Andrew Lloyd Webber, composer of such megahits as Phantom of the Opera and Cats, wants audiences to have a “really good time” at his newest show, an unabashed musical comedy.  “School of Rock is fun. Hopefully, I’ve fleshed it out with a few catchy songs and kept the spirit of the original movie.” But Lloyd Webber adds, there’s more to School of Rock than that.  “Hopefully you will also take out of it the central message of the story – which is a very warm and very simple one – which is about the empowering force of music.”

Lloyd Webber, along with book writer, Julian Fellowes, lyricist Glenn Slater and director Laurence Connor, have taken Richard Linklater’s 2003 film – which made Jack Black a star – and given it new life onstage.  It’s the story of an outrageous rock star wannabe, named Dewey Finn, who worms his way into a substitute teaching job at a private school.  Dewey puts together a rock band with his students to compete against adults in a Battle of the Bands contest – and changes their lives, as a result.

Onstage, the adaptation features a not-so-secret sauce; the kids actually play their musical instruments.  Very well. “There is something very moving about that,” says Fellowes.  “I mean you are sort of half moved to tears, simply by the fact that they’re playing this music.”  Lloyd Webber adds, “You wouldn’t really think that it’s 10 and 11 year-olds! I mean, it’s extraordinary for their age, just how great they are, and how together they play.”  The young actors’ musical skills are showcased several times in the show, in exuberant rock numbers like “You’re in the Band,” “Stick It to the Man” and one song retained from the movie, “Teacher’s Pet.”

The idea for the musical came from Andrew Lloyd Webber’s wife, Madeleine, who purchased the rights to the film.  “I thought maybe it was something that we would flesh out with existing rock songs, because there were a few in the original movie,” says Lloyd Webber.  But on closer inspection, he realized there wasn’t that much music in the film.  So, he started looking for places where he could add songs.  “I saw a couple of moments in the movie where I thought I could,” he says.  “And so, my next port of call was to talk to a major dramatist, because when you’re dealing with a very successful film like this, which has got a whole life of its own, I really wanted to talk to somebody who also has had a major career in film, television. And Julian Fellowes, who I know has also written for the theater, was a very obvious choice, because he’s a real craftsman.”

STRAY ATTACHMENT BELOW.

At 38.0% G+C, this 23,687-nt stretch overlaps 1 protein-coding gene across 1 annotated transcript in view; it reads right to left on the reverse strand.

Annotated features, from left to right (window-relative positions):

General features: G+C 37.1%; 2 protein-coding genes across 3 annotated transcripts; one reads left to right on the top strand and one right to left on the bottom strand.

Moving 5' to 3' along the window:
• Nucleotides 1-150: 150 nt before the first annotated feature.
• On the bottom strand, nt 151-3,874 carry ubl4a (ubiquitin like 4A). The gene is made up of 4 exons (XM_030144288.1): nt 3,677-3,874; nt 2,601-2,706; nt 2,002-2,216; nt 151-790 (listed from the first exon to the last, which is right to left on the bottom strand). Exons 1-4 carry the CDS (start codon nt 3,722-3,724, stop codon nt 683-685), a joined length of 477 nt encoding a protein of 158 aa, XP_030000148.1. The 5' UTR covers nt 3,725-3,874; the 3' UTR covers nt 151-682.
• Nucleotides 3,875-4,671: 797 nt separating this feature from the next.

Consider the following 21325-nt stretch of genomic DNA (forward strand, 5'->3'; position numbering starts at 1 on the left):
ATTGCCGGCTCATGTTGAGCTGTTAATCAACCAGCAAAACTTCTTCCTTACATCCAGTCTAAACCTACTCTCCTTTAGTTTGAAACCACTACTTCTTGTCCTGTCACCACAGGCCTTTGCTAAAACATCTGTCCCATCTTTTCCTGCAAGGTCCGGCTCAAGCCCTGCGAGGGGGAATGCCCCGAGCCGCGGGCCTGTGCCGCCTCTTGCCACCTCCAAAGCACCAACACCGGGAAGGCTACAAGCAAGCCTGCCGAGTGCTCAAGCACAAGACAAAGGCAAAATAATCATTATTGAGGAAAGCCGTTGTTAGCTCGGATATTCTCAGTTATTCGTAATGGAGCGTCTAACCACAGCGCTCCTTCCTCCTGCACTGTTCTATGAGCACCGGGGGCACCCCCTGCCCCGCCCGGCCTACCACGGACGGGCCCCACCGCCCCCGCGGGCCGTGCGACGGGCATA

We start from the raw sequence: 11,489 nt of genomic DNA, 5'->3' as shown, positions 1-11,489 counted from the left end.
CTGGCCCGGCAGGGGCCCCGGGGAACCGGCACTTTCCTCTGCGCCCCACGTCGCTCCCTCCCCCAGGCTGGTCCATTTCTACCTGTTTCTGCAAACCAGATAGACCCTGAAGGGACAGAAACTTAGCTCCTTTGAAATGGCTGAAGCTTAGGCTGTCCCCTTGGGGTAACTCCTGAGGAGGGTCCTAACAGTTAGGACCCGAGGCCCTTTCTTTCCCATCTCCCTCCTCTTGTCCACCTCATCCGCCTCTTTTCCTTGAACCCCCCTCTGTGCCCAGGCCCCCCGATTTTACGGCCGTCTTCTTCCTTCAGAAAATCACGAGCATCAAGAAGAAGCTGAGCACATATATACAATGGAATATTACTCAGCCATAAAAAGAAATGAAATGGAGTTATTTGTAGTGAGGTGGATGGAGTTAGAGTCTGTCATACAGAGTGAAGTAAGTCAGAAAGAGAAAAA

Luckily, the creator of Downton Abbey, and fellow member of the House of Lords, knew and loved the film.  “I thought all of it; script, everything, was terrific,” says Fellowes.  “Sometimes you have to talk yourself into things, or at least research them, to see if you want to do it. But I knew I wanted to do it straight away.”  It wasn’t the first time Julian Fellowes was called on to adapt a much-loved film; he wrote the book for the Disney/Cameron Mackintosh stage hit based on Mary Poppins.

Over a two-year process, Fellowes and his collaborators worked on bringing more depth to the story, without losing the comedy; in particular, fleshing out the roles of the children and their relationship with their parents. “I think it makes the children’s parts a little more interesting to play,” he says. “They are all more defined as characters.”  In fact, the first song Lloyd Webber wrote for the show was “If Only You Would Listen,” sung by the kids to their un-listening parents. Says director Laurence Connor, “I think we actually came up with that song title the first time we sat around the table, because we just knew that there was there was something in that. And the importance of that message and what Dewey does for them is that…he is the only one that they feel listens.”

Andrew Lloyd Webber says he discovered his love of music and theater, at about the same age as the kids in the show.  And, he adds, School of Rock represents a coming home, of sorts.  His first big hit was the rock opera, Jesus Christ Superstar, which he wrote when he was just 22.  “When we recorded Superstar, Led Zeppelin were in the next door studio making an album,” says the composer.  “And the lead singer of Deep Purple was our Jesus on the original Jesus Christ Superstar album. So, coming back to doing this wasn’t a huge leap for me.”

School of Rock plays the Aronoff Center February 21 – March 4, 2018 as part of the Fifth Third Bank Broadway in Cincinnati series presented by TriHealth.  More information is available at  

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